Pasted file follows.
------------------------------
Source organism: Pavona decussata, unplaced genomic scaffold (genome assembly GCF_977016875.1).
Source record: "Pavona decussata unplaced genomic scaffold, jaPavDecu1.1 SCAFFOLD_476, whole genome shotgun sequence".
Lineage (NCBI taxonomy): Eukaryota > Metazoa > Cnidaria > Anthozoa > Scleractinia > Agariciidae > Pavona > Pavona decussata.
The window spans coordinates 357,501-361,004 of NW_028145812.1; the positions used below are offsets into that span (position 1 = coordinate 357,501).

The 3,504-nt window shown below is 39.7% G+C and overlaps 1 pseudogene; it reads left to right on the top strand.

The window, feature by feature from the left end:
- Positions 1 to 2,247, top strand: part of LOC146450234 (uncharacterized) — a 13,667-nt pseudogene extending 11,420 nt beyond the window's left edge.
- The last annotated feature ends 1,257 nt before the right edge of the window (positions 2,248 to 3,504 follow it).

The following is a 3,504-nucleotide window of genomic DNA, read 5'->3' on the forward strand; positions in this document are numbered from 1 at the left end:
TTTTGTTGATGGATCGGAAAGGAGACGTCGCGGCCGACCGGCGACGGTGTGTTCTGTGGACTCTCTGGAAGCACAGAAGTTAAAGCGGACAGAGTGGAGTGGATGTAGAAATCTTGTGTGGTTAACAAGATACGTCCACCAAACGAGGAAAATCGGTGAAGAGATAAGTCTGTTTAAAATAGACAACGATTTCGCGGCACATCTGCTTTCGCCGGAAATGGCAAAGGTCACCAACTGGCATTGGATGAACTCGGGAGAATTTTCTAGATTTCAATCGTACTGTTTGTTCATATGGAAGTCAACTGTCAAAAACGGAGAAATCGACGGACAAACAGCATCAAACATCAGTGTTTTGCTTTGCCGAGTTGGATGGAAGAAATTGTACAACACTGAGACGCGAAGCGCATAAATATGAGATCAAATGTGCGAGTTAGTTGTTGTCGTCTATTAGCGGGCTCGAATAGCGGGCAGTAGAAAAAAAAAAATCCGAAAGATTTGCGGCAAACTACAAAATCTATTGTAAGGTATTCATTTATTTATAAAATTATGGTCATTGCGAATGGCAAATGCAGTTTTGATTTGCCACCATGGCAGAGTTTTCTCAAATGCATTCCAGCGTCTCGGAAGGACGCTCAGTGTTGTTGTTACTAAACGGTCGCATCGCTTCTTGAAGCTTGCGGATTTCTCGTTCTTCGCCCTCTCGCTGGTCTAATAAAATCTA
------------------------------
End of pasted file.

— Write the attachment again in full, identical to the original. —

Source organism: Pavona decussata, unplaced genomic scaffold (genome assembly GCF_977016875.1).
Source record: "Pavona decussata unplaced genomic scaffold, jaPavDecu1.1 SCAFFOLD_476, whole genome shotgun sequence".
Lineage (NCBI taxonomy): Eukaryota > Metazoa > Cnidaria > Anthozoa > Scleractinia > Agariciidae > Pavona > Pavona decussata.
The window spans coordinates 357,501-361,004 of NW_028145812.1; the positions used below are offsets into that span (position 1 = coordinate 357,501).

The 3,504-nt window shown below is 39.7% G+C and overlaps 1 pseudogene; it reads left to right on the top strand.

The window, feature by feature from the left end:
- Positions 1 to 2,247, top strand: part of LOC146450234 (uncharacterized) — a 13,667-nt pseudogene extending 11,420 nt beyond the window's left edge.
- The last annotated feature ends 1,257 nt before the right edge of the window (positions 2,248 to 3,504 follow it).

The following is a 3,504-nucleotide window of genomic DNA, read 5'->3' on the forward strand; positions in this document are numbered from 1 at the left end:
TTTTGTTGATGGATCGGAAAGGAGACGTCGCGGCCGACCGGCGACGGTGTGTTCTGTGGACTCTCTGGAAGCACAGAAGTTAAAGCGGACAGAGTGGAGTGGATGTAGAAATCTTGTGTGGTTAACAAGATACGTCCACCAAACGAGGAAAATCGGTGAAGAGATAAGTCTGTTTAAAATAGACAACGATTTCGCGGCACATCTGCTTTCGCCGGAAATGGCAAAGGTCACCAACTGGCATTGGATGAACTCGGGAGAATTTTCTAGATTTCAATCGTACTGTTTGTTCATATGGAAGTCAACTGTCAAAAACGGAGAAATCGACGGACAAACAGCATCAAACATCAGTGTTTTGCTTTGCCGAGTTGGATGGAAGAAATTGTACAACACTGAGACGCGAAGCGCATAAATATGAGATCAAATGTGCGAGTTAGTTGTTGTCGTCTATTAGCGGGCTCGAATAGCGGGCAGTAGAAAAAAAAAAATCCGAAAGATTTGCGGCAAACTACAAAATCTATTGTAAGGTATTCATTTATTTATAAAATTATGGTCATTGCGAATGGCAAATGCAGTTTTGATTTGCCACCATGGCAGAGTTTTCTCAAATGCATTCCAGCGTCTCGGAAGGACGCTCAGTGTTGTTGTTACTAAACGGTCGCATCGCTTCTTGAAGCTTGCGGATTTCTCGTTCTTCGCCCTCTCGCTGGTCTAATAAAATCTA